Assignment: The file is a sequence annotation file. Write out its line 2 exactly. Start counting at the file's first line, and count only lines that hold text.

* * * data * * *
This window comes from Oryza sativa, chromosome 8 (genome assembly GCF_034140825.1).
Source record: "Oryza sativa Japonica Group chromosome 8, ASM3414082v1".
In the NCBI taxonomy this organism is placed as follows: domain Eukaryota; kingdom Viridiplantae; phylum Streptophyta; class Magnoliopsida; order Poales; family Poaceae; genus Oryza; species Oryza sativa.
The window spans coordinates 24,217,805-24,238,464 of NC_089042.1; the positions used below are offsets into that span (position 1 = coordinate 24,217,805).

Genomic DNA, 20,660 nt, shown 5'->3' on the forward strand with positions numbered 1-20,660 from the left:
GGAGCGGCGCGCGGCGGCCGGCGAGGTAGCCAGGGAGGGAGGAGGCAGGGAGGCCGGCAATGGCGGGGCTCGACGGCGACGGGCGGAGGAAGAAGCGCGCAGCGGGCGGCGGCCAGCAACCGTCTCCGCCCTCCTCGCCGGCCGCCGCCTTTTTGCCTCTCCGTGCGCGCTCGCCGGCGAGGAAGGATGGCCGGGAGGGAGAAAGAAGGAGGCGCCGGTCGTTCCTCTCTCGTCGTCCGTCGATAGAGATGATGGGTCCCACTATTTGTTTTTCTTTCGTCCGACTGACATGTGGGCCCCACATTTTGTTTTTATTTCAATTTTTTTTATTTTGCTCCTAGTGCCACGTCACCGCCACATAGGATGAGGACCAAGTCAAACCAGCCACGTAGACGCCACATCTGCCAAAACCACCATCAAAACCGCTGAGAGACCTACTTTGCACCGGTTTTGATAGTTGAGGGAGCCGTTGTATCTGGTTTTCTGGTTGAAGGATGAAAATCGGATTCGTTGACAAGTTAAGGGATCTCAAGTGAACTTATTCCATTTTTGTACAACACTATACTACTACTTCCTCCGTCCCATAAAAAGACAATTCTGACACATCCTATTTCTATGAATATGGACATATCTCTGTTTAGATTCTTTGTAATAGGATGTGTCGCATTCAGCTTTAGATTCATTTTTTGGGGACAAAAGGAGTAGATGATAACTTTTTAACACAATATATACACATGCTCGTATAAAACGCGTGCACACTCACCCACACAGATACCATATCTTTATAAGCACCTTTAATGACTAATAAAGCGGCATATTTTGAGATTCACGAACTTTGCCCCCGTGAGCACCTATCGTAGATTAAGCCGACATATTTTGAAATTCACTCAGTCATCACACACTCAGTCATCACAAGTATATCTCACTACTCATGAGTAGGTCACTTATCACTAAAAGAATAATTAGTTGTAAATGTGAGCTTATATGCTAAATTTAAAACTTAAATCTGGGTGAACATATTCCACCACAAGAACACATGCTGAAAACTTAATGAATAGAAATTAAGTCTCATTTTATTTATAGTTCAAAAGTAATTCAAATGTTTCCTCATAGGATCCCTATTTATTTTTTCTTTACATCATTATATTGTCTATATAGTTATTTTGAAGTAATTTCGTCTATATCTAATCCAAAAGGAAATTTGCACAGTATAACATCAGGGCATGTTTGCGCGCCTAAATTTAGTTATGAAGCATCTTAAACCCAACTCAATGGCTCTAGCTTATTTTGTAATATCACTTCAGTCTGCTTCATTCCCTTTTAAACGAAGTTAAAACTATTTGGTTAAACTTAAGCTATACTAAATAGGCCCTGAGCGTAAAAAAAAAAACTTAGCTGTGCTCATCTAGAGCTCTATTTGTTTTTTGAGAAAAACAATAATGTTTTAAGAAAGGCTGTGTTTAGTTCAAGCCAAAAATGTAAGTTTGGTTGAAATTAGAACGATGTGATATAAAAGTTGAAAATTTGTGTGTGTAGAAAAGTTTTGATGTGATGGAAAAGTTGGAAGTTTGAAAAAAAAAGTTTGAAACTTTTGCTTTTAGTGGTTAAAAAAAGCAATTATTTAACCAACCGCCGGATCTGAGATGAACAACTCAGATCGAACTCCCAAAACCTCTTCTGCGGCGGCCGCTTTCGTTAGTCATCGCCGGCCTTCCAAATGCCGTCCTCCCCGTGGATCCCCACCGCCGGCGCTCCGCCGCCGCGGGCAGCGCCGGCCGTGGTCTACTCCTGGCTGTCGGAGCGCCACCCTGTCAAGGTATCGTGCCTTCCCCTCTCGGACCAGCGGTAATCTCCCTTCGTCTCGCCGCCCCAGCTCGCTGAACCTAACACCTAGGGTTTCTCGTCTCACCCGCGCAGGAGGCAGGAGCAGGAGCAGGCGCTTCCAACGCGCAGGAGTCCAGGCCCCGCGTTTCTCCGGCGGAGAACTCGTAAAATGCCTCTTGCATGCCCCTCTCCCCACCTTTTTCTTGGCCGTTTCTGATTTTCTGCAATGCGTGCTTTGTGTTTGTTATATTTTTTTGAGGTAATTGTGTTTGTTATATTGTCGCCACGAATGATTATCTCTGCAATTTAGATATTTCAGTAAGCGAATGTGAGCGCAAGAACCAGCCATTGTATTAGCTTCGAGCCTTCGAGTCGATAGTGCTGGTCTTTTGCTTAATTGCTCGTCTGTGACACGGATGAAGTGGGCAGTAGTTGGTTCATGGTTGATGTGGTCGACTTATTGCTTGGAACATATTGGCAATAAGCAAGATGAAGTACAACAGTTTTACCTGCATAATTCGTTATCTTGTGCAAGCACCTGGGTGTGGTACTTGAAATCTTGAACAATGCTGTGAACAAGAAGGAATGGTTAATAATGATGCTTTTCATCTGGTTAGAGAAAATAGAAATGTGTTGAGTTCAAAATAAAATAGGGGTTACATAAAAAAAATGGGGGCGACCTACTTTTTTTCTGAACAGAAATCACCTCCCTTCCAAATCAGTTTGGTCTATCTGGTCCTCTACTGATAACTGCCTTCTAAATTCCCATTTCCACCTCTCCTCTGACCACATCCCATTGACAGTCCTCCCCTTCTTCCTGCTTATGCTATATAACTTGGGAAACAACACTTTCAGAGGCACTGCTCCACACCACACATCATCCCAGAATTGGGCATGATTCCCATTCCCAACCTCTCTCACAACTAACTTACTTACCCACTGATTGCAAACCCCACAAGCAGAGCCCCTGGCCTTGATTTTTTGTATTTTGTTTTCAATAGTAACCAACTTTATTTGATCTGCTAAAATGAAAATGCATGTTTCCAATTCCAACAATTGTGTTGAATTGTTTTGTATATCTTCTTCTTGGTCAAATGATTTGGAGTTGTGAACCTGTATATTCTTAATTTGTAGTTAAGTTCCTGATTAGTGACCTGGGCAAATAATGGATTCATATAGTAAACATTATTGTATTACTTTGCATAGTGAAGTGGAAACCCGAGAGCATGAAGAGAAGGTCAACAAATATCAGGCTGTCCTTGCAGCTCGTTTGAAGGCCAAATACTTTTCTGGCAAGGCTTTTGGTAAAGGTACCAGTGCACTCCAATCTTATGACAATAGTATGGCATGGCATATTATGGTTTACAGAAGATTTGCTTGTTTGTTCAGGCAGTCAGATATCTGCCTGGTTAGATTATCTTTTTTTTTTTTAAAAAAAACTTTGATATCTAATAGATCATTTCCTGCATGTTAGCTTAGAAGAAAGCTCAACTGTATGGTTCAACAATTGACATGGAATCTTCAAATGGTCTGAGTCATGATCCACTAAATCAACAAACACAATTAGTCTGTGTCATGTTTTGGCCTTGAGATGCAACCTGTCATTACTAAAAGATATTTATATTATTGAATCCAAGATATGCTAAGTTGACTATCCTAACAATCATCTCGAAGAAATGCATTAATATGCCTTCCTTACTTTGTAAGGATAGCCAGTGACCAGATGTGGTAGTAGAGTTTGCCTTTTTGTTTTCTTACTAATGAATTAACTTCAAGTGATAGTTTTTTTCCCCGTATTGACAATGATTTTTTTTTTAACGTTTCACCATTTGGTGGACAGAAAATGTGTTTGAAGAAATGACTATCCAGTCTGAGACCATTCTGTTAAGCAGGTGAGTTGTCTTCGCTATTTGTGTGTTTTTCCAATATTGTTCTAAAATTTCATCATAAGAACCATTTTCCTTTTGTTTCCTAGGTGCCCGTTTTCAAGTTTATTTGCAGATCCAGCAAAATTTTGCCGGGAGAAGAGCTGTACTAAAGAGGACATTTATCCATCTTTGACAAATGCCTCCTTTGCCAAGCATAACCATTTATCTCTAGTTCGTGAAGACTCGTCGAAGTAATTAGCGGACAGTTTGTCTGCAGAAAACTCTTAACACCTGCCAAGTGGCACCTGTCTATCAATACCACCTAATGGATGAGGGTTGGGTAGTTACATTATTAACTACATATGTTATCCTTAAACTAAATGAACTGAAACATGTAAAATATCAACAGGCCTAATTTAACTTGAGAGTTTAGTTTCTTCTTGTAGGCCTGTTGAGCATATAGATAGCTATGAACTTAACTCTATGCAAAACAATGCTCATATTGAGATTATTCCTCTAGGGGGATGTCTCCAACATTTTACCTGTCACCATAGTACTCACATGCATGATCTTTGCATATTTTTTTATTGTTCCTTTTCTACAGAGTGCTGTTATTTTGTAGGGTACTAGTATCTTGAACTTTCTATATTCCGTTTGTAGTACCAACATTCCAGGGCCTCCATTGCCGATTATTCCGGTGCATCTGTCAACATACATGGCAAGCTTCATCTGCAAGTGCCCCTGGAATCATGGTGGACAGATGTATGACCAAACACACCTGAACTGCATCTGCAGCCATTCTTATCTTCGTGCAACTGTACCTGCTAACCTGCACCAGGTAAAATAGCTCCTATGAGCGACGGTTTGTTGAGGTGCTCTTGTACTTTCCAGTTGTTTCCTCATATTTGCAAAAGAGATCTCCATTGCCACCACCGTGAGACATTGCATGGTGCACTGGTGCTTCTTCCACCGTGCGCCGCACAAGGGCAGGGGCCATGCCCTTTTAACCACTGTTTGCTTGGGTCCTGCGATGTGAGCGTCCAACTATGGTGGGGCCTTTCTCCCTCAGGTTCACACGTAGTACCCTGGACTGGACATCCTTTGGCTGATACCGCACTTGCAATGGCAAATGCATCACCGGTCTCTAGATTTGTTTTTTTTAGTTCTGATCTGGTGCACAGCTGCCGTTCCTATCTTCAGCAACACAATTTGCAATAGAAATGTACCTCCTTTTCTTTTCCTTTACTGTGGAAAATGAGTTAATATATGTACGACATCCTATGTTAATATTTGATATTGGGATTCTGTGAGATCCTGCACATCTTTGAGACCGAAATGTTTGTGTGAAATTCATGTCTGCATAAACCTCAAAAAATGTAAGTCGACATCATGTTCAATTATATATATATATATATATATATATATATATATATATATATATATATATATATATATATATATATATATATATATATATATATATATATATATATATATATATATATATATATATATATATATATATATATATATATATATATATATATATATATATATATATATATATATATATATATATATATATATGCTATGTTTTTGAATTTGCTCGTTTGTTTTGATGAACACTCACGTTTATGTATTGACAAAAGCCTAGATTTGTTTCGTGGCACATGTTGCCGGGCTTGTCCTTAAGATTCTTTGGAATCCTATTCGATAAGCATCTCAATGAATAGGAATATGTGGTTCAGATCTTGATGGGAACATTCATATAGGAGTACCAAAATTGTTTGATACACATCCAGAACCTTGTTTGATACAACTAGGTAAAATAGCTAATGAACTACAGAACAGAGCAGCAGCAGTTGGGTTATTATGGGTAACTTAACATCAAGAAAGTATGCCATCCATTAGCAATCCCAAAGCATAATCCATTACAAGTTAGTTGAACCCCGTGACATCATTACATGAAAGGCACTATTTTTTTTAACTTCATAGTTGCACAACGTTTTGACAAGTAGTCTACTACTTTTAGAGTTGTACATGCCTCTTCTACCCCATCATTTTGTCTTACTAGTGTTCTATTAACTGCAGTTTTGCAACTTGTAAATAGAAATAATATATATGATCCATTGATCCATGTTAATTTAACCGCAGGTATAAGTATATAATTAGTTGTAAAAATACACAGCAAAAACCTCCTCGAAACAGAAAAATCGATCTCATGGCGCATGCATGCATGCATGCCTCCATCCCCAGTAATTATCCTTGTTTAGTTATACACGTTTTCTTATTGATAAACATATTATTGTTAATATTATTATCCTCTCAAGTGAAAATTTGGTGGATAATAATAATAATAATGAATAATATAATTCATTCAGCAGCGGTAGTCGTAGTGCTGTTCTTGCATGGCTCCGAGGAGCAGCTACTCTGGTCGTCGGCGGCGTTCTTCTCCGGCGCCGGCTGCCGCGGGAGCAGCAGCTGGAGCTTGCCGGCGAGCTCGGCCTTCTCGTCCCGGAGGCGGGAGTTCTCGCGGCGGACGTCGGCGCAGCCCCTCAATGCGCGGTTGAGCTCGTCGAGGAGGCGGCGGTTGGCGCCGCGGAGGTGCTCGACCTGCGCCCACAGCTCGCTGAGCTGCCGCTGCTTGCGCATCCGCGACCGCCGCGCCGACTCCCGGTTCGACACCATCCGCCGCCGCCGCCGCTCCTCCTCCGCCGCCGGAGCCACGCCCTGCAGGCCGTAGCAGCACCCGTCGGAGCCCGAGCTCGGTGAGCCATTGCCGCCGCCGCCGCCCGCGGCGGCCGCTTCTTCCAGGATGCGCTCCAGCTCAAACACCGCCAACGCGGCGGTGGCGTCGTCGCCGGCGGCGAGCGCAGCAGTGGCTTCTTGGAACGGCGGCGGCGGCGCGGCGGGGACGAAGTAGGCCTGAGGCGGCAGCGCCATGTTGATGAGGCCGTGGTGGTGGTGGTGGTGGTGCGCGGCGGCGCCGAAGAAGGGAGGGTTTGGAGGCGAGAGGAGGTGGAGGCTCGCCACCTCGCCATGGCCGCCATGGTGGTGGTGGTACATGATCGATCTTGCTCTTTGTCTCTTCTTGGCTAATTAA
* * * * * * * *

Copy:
Source record: "Oryza sativa Japonica Group chromosome 8, ASM3414082v1".